In the validation study of 395 patients, the GPS test, assessed in biopsies with as little as one millimeter tumor length from patients who were suitable candidates for active surveillance, strongly predicted for high-grade and/or pT3 disease after adjusting for CAPRA (Cancer of the Prostate Risk Assessment) or other standard pretreatment factors.
Asked if a journal publication on these results is planned, Shak said, “Absolutely. It's important to do that as soon as possible.”
Of the 240,000 U.S. men diagnosed with prostate cancer annually, about half will be classified as low-risk using conventional measures such as the Gleason score, prostate-specific antigen level, and a physical exam. But even though multiple clinical guidelines endorse active surveillance, more than 90 percent of low-risk men undergo aggressive treatment, Shak noted.
“Use of active surveillance has been limited by the lack of risk-assessment tools. In addition, the patients become fearful themselves”—i.e., worried that a random needle biopsy may miss a focus of aggressive disease in the prostate gland, anxiety that has only increased with the continuing controversy about the PSA test. As a result, men often choose aggressive treatments such as radical prostatectomy or radiation therapy even if they could actually be safely avoided.
Of the new test, Shak said, “We designed it to specifically address that concern about adverse pathology. We sought to prove that the GPS could predict adverse pathology without having to take the prostate out to know it.”
Asked whether he expects the test to be reimbursed for clinical practice, he said, “We know that it is our job to work with the payors and the insurers” to ensure that the test will be covered. He said he expected that his previous experience with Genomic Health's Oncotype DX tests for breast and colon cancers will help in discussions with payors.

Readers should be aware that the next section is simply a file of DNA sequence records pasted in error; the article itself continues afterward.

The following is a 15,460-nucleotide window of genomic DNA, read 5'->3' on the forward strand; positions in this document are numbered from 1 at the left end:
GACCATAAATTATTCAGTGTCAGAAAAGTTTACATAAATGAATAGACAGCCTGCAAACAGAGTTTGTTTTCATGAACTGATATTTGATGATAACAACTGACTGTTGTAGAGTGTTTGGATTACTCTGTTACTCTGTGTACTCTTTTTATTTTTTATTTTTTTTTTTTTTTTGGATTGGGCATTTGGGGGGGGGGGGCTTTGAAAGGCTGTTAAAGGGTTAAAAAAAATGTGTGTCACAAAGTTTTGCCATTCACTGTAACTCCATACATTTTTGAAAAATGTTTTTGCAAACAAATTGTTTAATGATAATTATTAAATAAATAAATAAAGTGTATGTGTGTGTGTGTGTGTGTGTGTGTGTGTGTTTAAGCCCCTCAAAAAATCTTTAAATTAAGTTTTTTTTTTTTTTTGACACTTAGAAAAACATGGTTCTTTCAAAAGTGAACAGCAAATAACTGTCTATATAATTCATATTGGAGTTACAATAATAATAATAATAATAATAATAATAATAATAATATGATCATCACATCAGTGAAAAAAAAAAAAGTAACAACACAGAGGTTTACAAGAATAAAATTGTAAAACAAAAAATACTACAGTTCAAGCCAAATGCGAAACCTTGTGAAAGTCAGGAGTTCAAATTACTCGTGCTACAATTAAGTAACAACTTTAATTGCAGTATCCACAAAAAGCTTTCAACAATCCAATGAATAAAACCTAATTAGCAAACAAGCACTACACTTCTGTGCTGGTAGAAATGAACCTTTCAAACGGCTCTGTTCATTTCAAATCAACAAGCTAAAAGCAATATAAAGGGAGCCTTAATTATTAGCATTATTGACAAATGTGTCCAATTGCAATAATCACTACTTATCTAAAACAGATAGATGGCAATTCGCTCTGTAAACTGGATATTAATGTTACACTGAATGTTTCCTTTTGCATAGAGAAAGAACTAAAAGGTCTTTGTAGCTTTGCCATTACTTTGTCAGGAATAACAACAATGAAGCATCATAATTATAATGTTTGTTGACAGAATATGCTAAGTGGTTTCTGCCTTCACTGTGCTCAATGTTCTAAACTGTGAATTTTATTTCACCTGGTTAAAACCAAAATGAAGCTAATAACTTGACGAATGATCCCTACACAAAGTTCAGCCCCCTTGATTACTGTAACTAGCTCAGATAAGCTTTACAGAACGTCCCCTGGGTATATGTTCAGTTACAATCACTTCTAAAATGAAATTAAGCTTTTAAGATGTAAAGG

“We believe the test will actually lead to cost savings,” he said, because it has the potential to reduce the number of prostatectomies and treatment costs for side effects from aggressive treatment, some of which can last for a considerable length of time.
Asked if he thinks practicing physicians are likely to accept the new test, Shak said, “There is a range of urologists out there; we know there is still a lot of work to do to provide them with the details of the study and to educate them about the test and how it should be used.”
Carroll, who is also Co-Director of Urologic Cancer at the UCSF Helen Diller Family Comprehensive Cancer Center, is a surgeon who performs many prostatectomies but has also pioneered active surveillance for men with low-risk disease. He and one of his patients, prostate cancer survivor John Shoemaker, are featured in UCSF's multimedia ad campaign on active surveillance. Carroll has stated, “For many men, their cancers pose no risk to them left untreated. To expose them to treatment with no benefit is not good.”
Although Shoemaker initially resisted active surveillance, Carroll persuaded him that he could be safely followed and monitored without compromising his health outcome.
Also at the AUA meeting, the American Society for Radiation Oncology and the AUA announced the publication of a joint evidence-based guideline on radiation therapy after prostatectomy for patients with and without evidence of prostate cancer recurrence. The evidence-based guideline is available free online as a PDF document on the websites of both the AUA (www.auanet.org) and ASTRO's “red journal” (www.redjournal.org).